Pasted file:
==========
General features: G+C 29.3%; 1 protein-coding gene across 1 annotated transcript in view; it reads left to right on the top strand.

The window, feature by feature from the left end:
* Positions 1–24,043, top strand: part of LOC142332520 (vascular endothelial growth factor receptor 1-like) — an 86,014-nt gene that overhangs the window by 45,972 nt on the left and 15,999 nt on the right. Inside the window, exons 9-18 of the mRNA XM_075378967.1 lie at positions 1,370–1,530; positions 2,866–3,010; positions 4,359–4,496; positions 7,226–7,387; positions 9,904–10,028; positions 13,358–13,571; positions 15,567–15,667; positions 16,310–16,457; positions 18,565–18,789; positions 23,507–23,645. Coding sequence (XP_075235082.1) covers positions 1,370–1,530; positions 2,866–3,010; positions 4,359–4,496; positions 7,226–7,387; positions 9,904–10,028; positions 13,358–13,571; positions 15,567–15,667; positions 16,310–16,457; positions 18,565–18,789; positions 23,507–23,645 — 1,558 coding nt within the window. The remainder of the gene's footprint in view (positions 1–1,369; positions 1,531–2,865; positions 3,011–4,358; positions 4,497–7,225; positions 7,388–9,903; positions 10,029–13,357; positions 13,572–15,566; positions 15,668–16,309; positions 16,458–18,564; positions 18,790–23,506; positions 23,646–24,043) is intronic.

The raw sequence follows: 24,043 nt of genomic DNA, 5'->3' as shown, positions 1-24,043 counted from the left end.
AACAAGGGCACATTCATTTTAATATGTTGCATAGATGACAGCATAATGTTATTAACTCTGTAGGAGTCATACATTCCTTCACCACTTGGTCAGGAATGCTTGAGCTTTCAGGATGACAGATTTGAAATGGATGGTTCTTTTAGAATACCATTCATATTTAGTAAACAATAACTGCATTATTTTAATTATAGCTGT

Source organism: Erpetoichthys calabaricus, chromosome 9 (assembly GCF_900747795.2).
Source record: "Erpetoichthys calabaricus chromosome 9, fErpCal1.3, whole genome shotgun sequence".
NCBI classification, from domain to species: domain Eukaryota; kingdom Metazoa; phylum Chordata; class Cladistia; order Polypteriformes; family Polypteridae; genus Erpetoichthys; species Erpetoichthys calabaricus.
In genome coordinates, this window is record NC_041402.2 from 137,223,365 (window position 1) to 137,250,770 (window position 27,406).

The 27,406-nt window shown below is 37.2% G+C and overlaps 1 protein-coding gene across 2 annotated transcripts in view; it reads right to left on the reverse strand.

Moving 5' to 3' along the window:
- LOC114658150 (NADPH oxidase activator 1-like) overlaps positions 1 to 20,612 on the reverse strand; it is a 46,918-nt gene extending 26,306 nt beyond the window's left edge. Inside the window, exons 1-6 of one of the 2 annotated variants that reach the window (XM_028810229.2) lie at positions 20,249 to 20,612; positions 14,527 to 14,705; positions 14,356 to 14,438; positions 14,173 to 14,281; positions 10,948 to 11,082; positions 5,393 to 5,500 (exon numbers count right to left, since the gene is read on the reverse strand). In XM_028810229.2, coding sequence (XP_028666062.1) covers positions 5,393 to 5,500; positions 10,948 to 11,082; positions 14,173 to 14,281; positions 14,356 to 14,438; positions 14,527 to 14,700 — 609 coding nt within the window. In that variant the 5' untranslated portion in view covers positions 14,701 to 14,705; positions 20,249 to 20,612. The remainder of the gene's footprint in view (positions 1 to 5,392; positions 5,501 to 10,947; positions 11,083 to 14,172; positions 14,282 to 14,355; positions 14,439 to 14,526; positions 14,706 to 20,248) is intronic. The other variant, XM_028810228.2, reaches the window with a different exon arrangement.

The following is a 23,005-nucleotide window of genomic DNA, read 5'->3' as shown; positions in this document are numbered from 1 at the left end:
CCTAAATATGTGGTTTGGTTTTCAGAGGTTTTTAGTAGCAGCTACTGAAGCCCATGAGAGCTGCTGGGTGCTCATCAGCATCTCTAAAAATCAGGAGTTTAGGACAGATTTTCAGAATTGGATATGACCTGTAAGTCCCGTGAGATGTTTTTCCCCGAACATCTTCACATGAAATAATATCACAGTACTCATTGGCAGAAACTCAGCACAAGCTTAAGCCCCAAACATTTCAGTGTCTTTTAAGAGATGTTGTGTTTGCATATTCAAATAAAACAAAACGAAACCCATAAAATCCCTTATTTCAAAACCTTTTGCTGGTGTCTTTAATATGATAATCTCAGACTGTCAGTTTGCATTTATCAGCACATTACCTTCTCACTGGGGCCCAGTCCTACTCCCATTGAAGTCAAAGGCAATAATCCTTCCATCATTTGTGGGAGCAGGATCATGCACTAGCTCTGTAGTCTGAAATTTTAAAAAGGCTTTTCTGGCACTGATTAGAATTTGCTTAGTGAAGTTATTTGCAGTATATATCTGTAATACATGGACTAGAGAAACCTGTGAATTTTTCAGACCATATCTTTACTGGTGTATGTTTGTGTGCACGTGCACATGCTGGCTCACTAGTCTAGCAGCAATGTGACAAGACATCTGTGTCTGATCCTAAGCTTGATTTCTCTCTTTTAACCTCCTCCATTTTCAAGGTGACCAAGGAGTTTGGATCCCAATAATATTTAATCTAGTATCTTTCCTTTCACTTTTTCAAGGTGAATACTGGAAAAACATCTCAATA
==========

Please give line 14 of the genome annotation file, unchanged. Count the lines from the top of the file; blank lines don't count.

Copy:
CCTAAATATGTGGTTTGGTTTTCAGAGGTTTTTAGTAGCAGCTACTGAAGCCCATGAGAGCTGCTGGGTGCTCATCAGCATCTCTAAAAATCAGGAGTTTAGGACAGATTTTCAGAATTGGATATGACCTGTAAGTCCCGTGAGATGTTTTTCCCCGAACATCTTCACATGAAATAATATCACAGTACTCATTGGCAGAAACTCAGCACAAGCTTAAGCCCCAAACATTTCAGTGTCTTTTAAGAGATGTTGTGTTTGCATATTCAAATAAAACAAAACGAAACCCATAAAATCCCTTATTTCAAAACCTTTTGCTGGTGTCTTTAATATGATAATCTCAGACTGTCAGTTTGCATTTATCAGCACATTACCTTCTCACTGGGGCCCAGTCCTACTCCCATTGAAGTCAAAGGCAATAATCCTTCCATCATTTGTGGGAGCAGGATCATGCACTAGCTCTGTAGTCTGAAATTTTAAAAAGGCTTTTCTGGCACTGATTAGAATTTGCTTAGTGAAGTTATTTGCAGTATATATCTGTAATACATGGACTAGAGAAACCTGTGAATTTTTCAGACCATATCTTTACTGGTGTATGTTTGTGTGCACGTGCACATGCTGGCTCACTAGTCTAGCAGCAATGTGACAAGACATCTGTGTCTGATCCTAAGCTTGATTTCTCTCTTTTAACCTCCTCCATTTTCAAGGTGACCAAGGAGTTTGGATCCCAATAATATTTAATCTAGTATCTTTCCTTTCACTTTTTCAAGGTGAATACTGGAAAAACATCTCAATA